Op-Ed: Apple can’t protect your privacy. But you can
Privacy is Apple’s brand. The company brags that it has created “the most secure consumer platform in the world” — but its pretenses are misleading, and that does real harm.
Last month, researchers led by Amnesty International revealed that an Israeli company had developed spyware that had breached the vaunted iPhone, allowing it to track all your phone calls, messages and digital transactions.
That shouldn’t be so shocking. Privacy is ever vulnerable in the digital age. The supreme connectivity that digital technology offers necessarily means our lives are increasingly exposed, and the more we live our lives digitally, the more we are exposed.
Inevitability doesn’t excuse obfuscating risk.
Apple trumpets its privacy protections and oversells the virtues of its products, giving consumers a false sense of security that lulls us to let down our guard and only makes us easier targets for spies. If Apple is doing all that it can to protect us, great — it should say so. But any such claims should avoid giving users the impression that they have digital privacy.
We must give credit where it’s due: Apple did take a huge step this year when it spurned Facebook and other digital marketers with a new privacy feature on the iPhone. It allows users to opt out of being tracked across their digital transactions. Three-quarters of iPhone users took up this offer.
Also this year, Apple introduced a location tracking device called AirTags, a Bluetooth-enabled fob intended to help iPhone users find a missing object such as their keys or wallet. The company introduced it with restrictions intended to protect privacy and prevent stalking, for instance alerting you if the system thinks someone else’s AirTag is moving with you and reporting your location.
Among the tech behemoths, Apple takes a lonely, moral stand for privacy, which CEO Tim Cook has described as a human right.
Precisely because Apple touted its security, investigative journalists, political activists and human rights workers around the world have opted to use iPhones for their often sensitive and dangerous communications. Amnesty International revealed that the iPhones on which they rely could be compromised by spyware known as Pegasus, and that the vulnerability has existed for at least five years.
Perhaps most devastatingly, Pegasus is a “zero click” exploit, meaning you don’t have to click on a dubious message or link to enable it. Simply receiving it in a disguised message will implant the spyware. And then you are bugged by your own cellphone.
The Israeli company behind this spyware, NSO Group, sold its product to governments. Among 50,000 phone numbers of potential surveillance targets, researchers found heads of state, journalists and activists, as well as related contacts such as members of slain journalist Jamal Khashoggi’s family. It is unclear how many were successfully bugged.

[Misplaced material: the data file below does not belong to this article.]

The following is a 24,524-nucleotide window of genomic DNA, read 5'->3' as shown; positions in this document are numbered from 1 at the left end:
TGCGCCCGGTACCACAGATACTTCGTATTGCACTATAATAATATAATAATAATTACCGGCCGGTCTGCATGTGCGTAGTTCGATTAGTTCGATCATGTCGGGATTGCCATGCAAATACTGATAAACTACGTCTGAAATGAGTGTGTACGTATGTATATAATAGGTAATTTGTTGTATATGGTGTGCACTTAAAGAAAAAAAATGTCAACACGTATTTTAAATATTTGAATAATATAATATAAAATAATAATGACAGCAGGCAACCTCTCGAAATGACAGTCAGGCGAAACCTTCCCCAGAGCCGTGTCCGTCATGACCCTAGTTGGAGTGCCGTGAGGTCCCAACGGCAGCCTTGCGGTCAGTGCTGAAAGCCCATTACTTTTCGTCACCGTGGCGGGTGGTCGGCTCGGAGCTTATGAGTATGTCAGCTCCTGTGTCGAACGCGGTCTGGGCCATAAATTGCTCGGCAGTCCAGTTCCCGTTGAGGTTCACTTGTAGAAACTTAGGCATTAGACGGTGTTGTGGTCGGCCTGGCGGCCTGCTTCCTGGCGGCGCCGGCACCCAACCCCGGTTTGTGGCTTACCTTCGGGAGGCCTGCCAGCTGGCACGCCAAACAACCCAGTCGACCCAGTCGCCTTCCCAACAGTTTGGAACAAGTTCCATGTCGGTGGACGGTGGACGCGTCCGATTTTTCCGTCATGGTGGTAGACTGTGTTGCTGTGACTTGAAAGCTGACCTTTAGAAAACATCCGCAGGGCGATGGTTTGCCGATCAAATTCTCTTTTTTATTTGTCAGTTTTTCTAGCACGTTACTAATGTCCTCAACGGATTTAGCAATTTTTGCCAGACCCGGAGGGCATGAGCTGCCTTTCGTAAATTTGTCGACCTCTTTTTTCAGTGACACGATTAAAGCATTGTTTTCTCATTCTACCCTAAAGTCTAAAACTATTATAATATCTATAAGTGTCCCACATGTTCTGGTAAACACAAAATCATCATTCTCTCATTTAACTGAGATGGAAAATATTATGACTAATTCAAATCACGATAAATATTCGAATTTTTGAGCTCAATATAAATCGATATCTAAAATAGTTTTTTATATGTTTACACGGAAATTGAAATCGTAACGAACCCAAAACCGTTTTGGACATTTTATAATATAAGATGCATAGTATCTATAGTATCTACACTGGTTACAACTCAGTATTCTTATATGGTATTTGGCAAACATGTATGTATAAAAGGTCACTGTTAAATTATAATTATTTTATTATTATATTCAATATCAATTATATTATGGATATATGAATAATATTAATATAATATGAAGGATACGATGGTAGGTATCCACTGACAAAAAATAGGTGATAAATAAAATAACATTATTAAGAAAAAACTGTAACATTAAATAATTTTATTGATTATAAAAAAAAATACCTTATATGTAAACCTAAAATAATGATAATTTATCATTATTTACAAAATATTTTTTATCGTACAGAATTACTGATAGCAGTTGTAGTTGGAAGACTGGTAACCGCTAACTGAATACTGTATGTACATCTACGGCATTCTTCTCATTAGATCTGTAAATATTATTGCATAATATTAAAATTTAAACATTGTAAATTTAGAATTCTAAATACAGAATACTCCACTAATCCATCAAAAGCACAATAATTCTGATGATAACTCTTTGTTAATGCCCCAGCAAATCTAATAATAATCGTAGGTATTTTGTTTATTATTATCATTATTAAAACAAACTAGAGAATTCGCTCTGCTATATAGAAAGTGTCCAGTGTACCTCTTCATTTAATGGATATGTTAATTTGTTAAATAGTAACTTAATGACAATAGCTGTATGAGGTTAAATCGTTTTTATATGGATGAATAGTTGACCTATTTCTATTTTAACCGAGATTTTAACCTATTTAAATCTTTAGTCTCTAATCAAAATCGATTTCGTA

Everyday users are wooed by Apple’s emphasis on empowering users to protect their privacy. It’s quite ingenious, simultaneously boosting Apple’s moral standing when it comes to privacy protection and giving us a sense of control. Apple’s privacy tool suggests we can pick and choose with whom we share our data, and how and when. It suggests we have an idea how our spies operate, how they follow us, what they want, and to what end.
However, all along, the notion that we may attain some degree of parity with our spies is delusional.
Apple must play a constant game of catch-up with surveillance innovators such as NSO Group. It’s asymmetric warfare: Apple’s defenses would have to be 100% flawless to succeed, but the hackers and spies need only an infinitesimal success rate.
Some privacy advocates even fear that Apple’s latest security measure, technology announced Thursday to detect sexual images of children or being sent to children, leaves iMessage more vulnerable to spying. It had been encrypted between sender and recipient, but now content is monitored and can be reported to third parties.
Increasingly, spies don’t even need our data to keep tabs on us; our metadata will do. Analysts can identify us by the way we hold our cellphones — at what angle — and how we swipe the screen. Apparently, they have determined this is distinctive to each of us. And digital marketers can circumvent Apple’s protections against tracking through a method called fingerprinting, which uses information such as screen resolution, operating system version and phone model to identify a user across multiple apps. No hacking required.
How are we to stay ahead of constantly innovating spies? We won’t. Act accordingly.
Be responsible in what you do and say, to whom, and how. Reflect, slow down, and think about what you share. Assume that someone is always listening.
Apple could remind us to protect ourselves by dropping the pretense of privacy.
Firmin DeBrabander, author of “Life After Privacy,” is a professor of philosophy at the Maryland Institute College of Art.
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